As we age, we begin to see many changes occurring in the body. These may come in the form of a lack of energy, lack of ability to lose weight or keep weight off, lack of the ability to build muscle tone, lack of libido or sexual desire, lack of rest at night and many others. In women, there are other symptoms associated with the onset of menopause, such as night sweats, headaches, irritability, vaginal dryness, or others.
In many cases, a large number of these symptoms are the result of a lack of testosterone. As we age, our body slows down its testosterone production (and yes, both men and women produce testosterone). More and more studies are being evaluated that determine that low testosterone is the cause of many of the above-mentioned symptoms.
Frequently Asked Questions
What are pellets?
Data supports that testosterone pellets effectively treat symptoms in both men and women. Pellets, placed under the skin, consistently release small, physiologic doses of testosterone providing optimal therapy without adverse effects.
Pellets, or implants are made up of hormones (i.e. testosterone) that are pressed or fused into very small solid cylinders. These pellets are not much larger than a grain of rice and smaller than a ‘Tic Tac’. In the United States, the majority of pellets are made by compounding pharmacists and delivered in sterile glass vials.
Pellets deliver consistent, healthy levels of hormones for 3-4 months in women and 4-5 months in men. They avoid the fluctuations, or ups and downs, of hormone levels seen with other methods of delivery. This is important for optimal health and disease prevention. Pellets do not increase the risk of blood clots like conventional or synthetic hormone replacement therapy.
In studies, when compared to conventional hormone replacement therapy, pellets have been shown to be superior for relief of menopausal symptoms, maintenance of bone density, restoration of sleep patterns, and improvement in sex drive, libido, sexual response and performance.
Testosterone delivered by a pellet implant, has been used to treat migraine and menstrual headaches. It also helps with vaginal dryness, incontinence, urinary urgency and frequency. In both men and women, testosterone has been shown to increase energy, relieve depression, increase sense of well-being, relieve anxiety and improve memory and concentration. Testosterone, delivered by pellet implant, increases lean body mass (muscle strength, bone density) and decreases fat mass. Men and women need adequate levels of testosterone for optimal mental and physical health and for the prevention of chronic illnesses like Alzheimer’s and Parkinson’s disease, which are associated with low testosterone levels.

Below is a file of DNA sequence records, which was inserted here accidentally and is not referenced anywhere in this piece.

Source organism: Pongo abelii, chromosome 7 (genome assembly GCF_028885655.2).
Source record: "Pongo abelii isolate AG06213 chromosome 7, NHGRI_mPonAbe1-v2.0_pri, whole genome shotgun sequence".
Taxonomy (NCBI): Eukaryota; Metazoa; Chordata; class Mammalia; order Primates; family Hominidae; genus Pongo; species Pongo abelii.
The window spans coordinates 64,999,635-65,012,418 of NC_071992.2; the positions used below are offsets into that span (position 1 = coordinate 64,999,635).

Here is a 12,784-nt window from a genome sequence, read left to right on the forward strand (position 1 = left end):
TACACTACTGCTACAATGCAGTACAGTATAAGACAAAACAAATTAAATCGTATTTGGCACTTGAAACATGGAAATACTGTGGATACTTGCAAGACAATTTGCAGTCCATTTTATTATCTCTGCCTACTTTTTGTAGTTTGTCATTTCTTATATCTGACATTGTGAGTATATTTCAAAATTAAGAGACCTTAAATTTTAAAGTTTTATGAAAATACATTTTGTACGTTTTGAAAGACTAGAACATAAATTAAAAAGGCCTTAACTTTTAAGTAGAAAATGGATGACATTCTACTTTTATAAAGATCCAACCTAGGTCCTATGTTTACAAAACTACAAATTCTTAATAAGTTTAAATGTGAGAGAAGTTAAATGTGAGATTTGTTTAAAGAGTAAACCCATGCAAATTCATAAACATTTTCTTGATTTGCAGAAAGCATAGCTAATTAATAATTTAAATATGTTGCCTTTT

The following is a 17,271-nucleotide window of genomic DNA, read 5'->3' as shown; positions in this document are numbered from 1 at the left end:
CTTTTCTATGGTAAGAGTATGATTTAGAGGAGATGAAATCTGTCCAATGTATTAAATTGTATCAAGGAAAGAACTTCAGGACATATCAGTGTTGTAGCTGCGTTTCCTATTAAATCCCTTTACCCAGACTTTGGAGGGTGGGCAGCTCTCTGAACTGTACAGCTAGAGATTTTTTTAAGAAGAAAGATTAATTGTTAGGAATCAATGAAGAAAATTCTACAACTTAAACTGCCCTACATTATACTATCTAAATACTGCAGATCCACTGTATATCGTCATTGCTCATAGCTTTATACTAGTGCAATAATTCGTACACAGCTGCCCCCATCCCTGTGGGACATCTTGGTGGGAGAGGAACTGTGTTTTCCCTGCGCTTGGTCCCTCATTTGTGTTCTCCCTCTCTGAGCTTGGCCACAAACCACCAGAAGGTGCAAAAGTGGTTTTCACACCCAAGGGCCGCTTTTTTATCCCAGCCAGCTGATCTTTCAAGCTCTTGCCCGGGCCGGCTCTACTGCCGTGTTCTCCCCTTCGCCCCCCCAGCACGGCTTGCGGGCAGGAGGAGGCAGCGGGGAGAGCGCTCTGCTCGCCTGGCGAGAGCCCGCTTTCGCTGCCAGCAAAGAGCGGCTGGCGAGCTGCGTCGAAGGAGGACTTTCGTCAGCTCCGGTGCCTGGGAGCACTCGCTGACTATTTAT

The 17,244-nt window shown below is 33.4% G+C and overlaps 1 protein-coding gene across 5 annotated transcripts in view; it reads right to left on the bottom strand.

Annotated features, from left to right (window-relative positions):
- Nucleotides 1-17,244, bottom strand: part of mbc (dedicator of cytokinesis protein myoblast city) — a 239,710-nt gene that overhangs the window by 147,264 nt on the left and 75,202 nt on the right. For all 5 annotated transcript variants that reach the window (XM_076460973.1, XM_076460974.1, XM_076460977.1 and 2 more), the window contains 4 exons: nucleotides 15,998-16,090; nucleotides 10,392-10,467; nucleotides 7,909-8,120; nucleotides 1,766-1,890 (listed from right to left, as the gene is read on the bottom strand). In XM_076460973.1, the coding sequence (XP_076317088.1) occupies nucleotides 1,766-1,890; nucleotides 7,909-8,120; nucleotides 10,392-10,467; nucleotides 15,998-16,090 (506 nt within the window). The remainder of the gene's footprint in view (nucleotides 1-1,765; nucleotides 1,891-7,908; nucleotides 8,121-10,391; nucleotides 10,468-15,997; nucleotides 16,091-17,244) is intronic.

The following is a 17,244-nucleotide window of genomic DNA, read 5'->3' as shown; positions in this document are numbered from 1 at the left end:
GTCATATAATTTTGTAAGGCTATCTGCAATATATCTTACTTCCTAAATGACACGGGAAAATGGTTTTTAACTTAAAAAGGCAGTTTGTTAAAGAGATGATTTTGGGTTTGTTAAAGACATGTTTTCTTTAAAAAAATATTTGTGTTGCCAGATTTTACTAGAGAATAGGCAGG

Even patients who have failed other types of hormone therapy have a very high success rate with pellets. There is no other ‘method of hormone delivery’ that is as convenient for the patient as the implants. Implants have been used in both men and women since the late 1930’s. There is significant data that supports the use of testosterone implants in both men and women.
How long before a patient notices the results from pellet insertion?
Some patients begin to ‘feel better’ within 24-48 hours while others may take a week or two to notice a difference. Diet and lifestyle, along with hormone balance are critical for optimal health. Stress is a major contributor to hormone imbalance and illness. Side effects and adverse drug events from prescription medications can interfere with the beneficial effects of the testosterone implant.
How long do the pellets last?
The pellets usually last between 3-4 months in women and 4-5 months in men. The pellets do not need to be removed. They completely dissolve on their own.
How are hormone levels monitored during therapy?
Hormone levels may be drawn and evaluated before therapy is started. This may include an FSH, estradiol, and testosterone (free and total) for women. Men need a PSA (prostate specific antigen), sensitive estradiol, testosterone, LH, liver profile and blood count prior to starting therapy. Thyroid hormone levels (TSH) may also be evaluated.
In men, follow-up levels, including a PSA, blood count and estradiol, may be obtained prior to subsequent testosterone implantation. Men must notify their primary care physician and obtain a digital rectal exam each year. Women are advised to continue their monthly self-breast exam and obtain a mammogram and/or pap smear as advised by their gynecologist or primary care physician.
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